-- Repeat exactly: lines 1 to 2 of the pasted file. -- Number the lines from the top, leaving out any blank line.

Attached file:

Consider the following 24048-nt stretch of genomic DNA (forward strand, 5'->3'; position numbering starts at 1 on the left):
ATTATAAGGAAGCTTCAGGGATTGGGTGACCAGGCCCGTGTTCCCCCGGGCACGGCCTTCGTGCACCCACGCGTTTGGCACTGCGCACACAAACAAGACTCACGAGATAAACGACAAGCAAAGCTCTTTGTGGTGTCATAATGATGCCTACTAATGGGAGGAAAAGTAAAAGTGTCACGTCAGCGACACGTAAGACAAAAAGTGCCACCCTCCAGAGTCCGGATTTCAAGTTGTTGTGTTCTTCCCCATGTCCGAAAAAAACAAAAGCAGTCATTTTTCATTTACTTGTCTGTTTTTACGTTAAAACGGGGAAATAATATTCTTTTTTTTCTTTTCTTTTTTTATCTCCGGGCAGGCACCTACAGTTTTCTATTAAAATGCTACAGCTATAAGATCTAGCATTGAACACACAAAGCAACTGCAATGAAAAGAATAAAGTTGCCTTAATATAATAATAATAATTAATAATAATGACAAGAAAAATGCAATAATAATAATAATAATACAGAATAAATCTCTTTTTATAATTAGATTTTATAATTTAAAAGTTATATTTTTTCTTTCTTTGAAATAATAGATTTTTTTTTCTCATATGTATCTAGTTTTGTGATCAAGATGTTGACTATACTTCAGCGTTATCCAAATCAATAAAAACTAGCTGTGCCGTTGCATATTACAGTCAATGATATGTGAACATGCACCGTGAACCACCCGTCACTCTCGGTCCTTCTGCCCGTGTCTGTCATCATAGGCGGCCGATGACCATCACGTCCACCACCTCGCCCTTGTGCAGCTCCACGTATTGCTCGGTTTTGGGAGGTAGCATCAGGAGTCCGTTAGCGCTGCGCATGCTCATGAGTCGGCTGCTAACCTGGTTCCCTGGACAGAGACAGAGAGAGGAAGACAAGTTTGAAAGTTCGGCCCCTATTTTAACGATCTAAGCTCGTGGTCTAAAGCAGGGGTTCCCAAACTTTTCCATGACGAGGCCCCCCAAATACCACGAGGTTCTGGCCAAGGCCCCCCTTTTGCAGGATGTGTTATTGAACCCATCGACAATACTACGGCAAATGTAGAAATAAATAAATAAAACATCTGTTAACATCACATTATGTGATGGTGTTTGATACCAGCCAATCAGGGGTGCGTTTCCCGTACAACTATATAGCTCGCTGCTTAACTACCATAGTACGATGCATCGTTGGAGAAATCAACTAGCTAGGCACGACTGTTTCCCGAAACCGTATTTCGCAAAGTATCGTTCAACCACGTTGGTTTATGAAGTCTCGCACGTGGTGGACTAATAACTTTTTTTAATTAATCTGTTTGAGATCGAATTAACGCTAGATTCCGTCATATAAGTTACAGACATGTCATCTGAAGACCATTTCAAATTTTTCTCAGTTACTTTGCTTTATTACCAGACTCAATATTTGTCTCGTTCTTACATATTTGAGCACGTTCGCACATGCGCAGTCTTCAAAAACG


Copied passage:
Consider the following 24048-nt stretch of genomic DNA (forward strand, 5'->3'; position numbering starts at 1 on the left):
ATTATAAGGAAGCTTCAGGGATTGGGTGACCAGGCCCGTGTTCCCCCGGGCACGGCCTTCGTGCACCCACGCGTTTGGCACTGCGCACACAAACAAGACTCACGAGATAAACGACAAGCAAAGCTCTTTGTGGTGTCATAATGATGCCTACTAATGGGAGGAAAAGTAAAAGTGTCACGTCAGCGACACGTAAGACAAAAAGTGCCACCCTCCAGAGTCCGGATTTCAAGTTGTTGTGTTCTTCCCCATGTCCGAAAAAAACAAAAGCAGTCATTTTTCATTTACTTGTCTGTTTTTACGTTAAAACGGGGAAATAATATTCTTTTTTTTCTTTTCTTTTTTTATCTCCGGGCAGGCACCTACAGTTTTCTATTAAAATGCTACAGCTATAAGATCTAGCATTGAACACACAAAGCAACTGCAATGAAAAGAATAAAGTTGCCTTAATATAATAATAATAATTAATAATAATGACAAGAAAAATGCAATAATAATAATAATAATACAGAATAAATCTCTTTTTATAATTAGATTTTATAATTTAAAAGTTATATTTTTTCTTTCTTTGAAATAATAGATTTTTTTTTCTCATATGTATCTAGTTTTGTGATCAAGATGTTGACTATACTTCAGCGTTATCCAAATCAATAAAAACTAGCTGTGCCGTTGCATATTACAGTCAATGATATGTGAACATGCACCGTGAACCACCCGTCACTCTCGGTCCTTCTGCCCGTGTCTGTCATCATAGGCGGCCGATGACCATCACGTCCACCACCTCGCCCTTGTGCAGCTCCACGTATTGCTCGGTTTTGGGAGGTAGCATCAGGAGTCCGTTAGCGCTGCGCATGCTCATGAGTCGGCTGCTAACCTGGTTCCCTGGACAGAGACAGAGAGAGGAAGACAAGTTTGAAAGTTCGGCCCCTATTTTAACGATCTAAGCTCGTGGTCTAAAGCAGGGGTTCCCAAACTTTTCCATGACGAGGCCCCCCAAATACCACGAGGTTCTGGCCAAGGCCCCCCTTTTGCAGGATGTGTTATTGAACCCATCGACAATACTACGGCAAATGTAGAAATAAATAAATAAAACATCTGTTAACATCACATTATGTGATGGTGTTTGATACCAGCCAATCAGGGGTGCGTTTCCCGTACAACTATATAGCTCGCTGCTTAACTACCATAGTACGATGCATCGTTGGAGAAATCAACTAGCTAGGCACGACTGTTTCCCGAAACCGTATTTCGCAAAGTATCGTTCAACCACGTTGGTTTATGAAGTCTCGCACGTGGTGGACTAATAACTTTTTTTAATTAATCTGTTTGAGATCGAATTAACGCTAGATTCCGTCATATAAGTTACAGACATGTCATCTGAAGACCATTTCAAATTTTTCTCAGTTACTTTGCTTTATTACCAGACTCAATATTTGTCTCGTTCTTACATATTTGAGCACGTTCGCACATGCGCAGTCTTCAAAAACG